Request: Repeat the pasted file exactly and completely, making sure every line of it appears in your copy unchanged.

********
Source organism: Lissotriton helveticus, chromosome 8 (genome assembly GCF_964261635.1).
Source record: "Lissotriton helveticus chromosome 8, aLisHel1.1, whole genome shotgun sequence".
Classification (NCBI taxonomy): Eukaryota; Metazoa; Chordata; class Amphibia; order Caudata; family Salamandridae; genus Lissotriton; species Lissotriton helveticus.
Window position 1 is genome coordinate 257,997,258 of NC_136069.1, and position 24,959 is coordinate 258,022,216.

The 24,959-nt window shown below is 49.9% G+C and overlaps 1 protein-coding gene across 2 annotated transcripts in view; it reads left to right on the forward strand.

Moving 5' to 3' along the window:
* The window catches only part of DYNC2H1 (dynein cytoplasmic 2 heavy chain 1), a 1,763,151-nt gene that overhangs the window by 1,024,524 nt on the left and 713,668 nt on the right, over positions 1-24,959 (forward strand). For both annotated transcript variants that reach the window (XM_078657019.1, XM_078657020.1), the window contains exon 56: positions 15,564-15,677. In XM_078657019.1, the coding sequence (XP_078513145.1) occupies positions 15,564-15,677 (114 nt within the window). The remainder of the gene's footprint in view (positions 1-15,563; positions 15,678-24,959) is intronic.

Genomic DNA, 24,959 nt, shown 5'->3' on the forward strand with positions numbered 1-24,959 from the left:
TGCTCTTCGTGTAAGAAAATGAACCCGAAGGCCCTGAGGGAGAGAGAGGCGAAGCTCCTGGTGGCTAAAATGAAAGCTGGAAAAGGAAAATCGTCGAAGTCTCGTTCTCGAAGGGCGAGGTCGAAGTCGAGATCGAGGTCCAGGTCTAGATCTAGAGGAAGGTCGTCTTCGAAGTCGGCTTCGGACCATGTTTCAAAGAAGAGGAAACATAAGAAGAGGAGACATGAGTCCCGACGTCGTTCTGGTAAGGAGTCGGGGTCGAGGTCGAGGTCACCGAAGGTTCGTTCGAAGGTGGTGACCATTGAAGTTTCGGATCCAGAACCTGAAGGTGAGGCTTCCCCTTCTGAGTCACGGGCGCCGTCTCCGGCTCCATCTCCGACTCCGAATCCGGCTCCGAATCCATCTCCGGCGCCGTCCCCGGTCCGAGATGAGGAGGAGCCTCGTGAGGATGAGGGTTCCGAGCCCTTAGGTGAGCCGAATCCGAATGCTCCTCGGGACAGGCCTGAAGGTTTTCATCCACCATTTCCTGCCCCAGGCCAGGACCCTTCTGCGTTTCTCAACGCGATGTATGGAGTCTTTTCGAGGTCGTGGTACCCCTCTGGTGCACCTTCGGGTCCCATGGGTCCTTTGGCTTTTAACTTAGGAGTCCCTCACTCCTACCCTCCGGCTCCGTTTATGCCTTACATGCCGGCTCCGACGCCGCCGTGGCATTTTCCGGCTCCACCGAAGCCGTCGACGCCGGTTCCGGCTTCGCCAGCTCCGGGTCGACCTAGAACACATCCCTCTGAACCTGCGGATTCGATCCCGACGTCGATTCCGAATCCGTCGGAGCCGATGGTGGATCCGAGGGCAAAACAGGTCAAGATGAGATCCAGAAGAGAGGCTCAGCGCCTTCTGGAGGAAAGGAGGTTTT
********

Source organism: Lissotriton helveticus, chromosome 8 (genome assembly GCF_964261635.1).
Source record: "Lissotriton helveticus chromosome 8, aLisHel1.1, whole genome shotgun sequence".
Classification (NCBI taxonomy): Eukaryota; Metazoa; Chordata; class Amphibia; order Caudata; family Salamandridae; genus Lissotriton; species Lissotriton helveticus.
Window position 1 is genome coordinate 257,997,258 of NC_136069.1, and position 24,959 is coordinate 258,022,216.

The 24,959-nt window shown below is 49.9% G+C and overlaps 1 protein-coding gene across 2 annotated transcripts in view; it reads left to right on the forward strand.

Moving 5' to 3' along the window:
* The window catches only part of DYNC2H1 (dynein cytoplasmic 2 heavy chain 1), a 1,763,151-nt gene that overhangs the window by 1,024,524 nt on the left and 713,668 nt on the right, over positions 1-24,959 (forward strand). For both annotated transcript variants that reach the window (XM_078657019.1, XM_078657020.1), the window contains exon 56: positions 15,564-15,677. In XM_078657019.1, the coding sequence (XP_078513145.1) occupies positions 15,564-15,677 (114 nt within the window). The remainder of the gene's footprint in view (positions 1-15,563; positions 15,678-24,959) is intronic.

Genomic DNA, 24,959 nt, shown 5'->3' on the forward strand with positions numbered 1-24,959 from the left:
TGCTCTTCGTGTAAGAAAATGAACCCGAAGGCCCTGAGGGAGAGAGAGGCGAAGCTCCTGGTGGCTAAAATGAAAGCTGGAAAAGGAAAATCGTCGAAGTCTCGTTCTCGAAGGGCGAGGTCGAAGTCGAGATCGAGGTCCAGGTCTAGATCTAGAGGAAGGTCGTCTTCGAAGTCGGCTTCGGACCATGTTTCAAAGAAGAGGAAACATAAGAAGAGGAGACATGAGTCCCGACGTCGTTCTGGTAAGGAGTCGGGGTCGAGGTCGAGGTCACCGAAGGTTCGTTCGAAGGTGGTGACCATTGAAGTTTCGGATCCAGAACCTGAAGGTGAGGCTTCCCCTTCTGAGTCACGGGCGCCGTCTCCGGCTCCATCTCCGACTCCGAATCCGGCTCCGAATCCATCTCCGGCGCCGTCCCCGGTCCGAGATGAGGAGGAGCCTCGTGAGGATGAGGGTTCCGAGCCCTTAGGTGAGCCGAATCCGAATGCTCCTCGGGACAGGCCTGAAGGTTTTCATCCACCATTTCCTGCCCCAGGCCAGGACCCTTCTGCGTTTCTCAACGCGATGTATGGAGTCTTTTCGAGGTCGTGGTACCCCTCTGGTGCACCTTCGGGTCCCATGGGTCCTTTGGCTTTTAACTTAGGAGTCCCTCACTCCTACCCTCCGGCTCCGTTTATGCCTTACATGCCGGCTCCGACGCCGCCGTGGCATTTTCCGGCTCCACCGAAGCCGTCGACGCCGGTTCCGGCTTCGCCAGCTCCGGGTCGACCTAGAACACATCCCTCTGAACCTGCGGATTCGATCCCGACGTCGATTCCGAATCCGTCGGAGCCGATGGTGGATCCGAGGGCAAAACAGGTCAAGATGAGATCCAGAAGAGAGGCTCAGCGCCTTCTGGAGGAAAGGAGGTTTT